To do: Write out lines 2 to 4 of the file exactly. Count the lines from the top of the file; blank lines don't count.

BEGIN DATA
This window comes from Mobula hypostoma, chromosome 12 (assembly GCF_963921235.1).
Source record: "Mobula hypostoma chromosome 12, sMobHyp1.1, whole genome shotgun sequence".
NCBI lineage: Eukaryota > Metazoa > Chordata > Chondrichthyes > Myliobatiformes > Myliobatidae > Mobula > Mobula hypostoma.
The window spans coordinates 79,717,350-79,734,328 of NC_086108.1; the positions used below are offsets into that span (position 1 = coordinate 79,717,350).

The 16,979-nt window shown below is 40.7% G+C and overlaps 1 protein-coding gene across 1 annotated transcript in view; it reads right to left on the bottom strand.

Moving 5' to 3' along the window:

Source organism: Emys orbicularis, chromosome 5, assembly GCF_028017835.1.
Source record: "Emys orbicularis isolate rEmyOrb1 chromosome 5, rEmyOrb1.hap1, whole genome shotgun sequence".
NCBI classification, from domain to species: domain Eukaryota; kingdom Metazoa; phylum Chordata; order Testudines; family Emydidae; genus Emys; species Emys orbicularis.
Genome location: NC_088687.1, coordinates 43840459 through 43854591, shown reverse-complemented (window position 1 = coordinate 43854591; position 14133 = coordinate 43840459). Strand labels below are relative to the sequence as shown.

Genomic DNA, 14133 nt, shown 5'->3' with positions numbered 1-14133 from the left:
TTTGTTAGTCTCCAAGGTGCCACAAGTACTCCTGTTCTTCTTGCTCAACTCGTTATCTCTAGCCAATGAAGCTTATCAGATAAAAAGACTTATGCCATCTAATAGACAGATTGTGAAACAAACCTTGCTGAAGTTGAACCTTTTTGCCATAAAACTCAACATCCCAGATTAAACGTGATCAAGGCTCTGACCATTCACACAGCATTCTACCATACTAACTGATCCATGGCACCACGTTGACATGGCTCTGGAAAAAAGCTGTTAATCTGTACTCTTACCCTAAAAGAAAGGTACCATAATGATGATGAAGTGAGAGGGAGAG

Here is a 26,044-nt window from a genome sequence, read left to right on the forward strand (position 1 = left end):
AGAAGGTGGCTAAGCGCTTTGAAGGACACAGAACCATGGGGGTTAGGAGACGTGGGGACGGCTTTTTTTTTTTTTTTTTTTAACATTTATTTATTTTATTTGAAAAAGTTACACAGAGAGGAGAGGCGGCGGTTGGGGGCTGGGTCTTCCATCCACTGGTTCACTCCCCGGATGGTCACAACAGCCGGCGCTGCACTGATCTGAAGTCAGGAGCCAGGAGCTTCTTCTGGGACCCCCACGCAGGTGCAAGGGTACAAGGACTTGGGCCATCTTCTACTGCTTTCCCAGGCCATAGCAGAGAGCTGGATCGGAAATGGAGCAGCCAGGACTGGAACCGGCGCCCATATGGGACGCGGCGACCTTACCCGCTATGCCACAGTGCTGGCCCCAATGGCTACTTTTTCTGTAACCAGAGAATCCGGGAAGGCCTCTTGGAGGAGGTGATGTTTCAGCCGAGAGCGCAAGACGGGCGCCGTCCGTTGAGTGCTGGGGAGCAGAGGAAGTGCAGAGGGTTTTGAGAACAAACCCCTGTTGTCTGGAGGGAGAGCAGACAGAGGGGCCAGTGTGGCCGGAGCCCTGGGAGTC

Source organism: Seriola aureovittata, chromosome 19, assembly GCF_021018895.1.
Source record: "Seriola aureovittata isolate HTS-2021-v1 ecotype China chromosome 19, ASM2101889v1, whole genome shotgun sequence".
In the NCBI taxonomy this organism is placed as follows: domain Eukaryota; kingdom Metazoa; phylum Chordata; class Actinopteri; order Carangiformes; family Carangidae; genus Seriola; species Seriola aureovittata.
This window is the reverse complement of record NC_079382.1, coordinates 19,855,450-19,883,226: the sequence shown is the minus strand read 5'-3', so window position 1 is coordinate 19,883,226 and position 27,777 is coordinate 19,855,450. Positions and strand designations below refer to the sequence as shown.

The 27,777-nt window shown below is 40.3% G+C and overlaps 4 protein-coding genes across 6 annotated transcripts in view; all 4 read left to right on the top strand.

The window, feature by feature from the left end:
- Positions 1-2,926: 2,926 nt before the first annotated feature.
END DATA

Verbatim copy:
Source record: "Mobula hypostoma chromosome 12, sMobHyp1.1, whole genome shotgun sequence".
NCBI lineage: Eukaryota > Metazoa > Chordata > Chondrichthyes > Myliobatiformes > Myliobatidae > Mobula > Mobula hypostoma.
The window spans coordinates 79,717,350-79,734,328 of NC_086108.1; the positions used below are offsets into that span (position 1 = coordinate 79,717,350).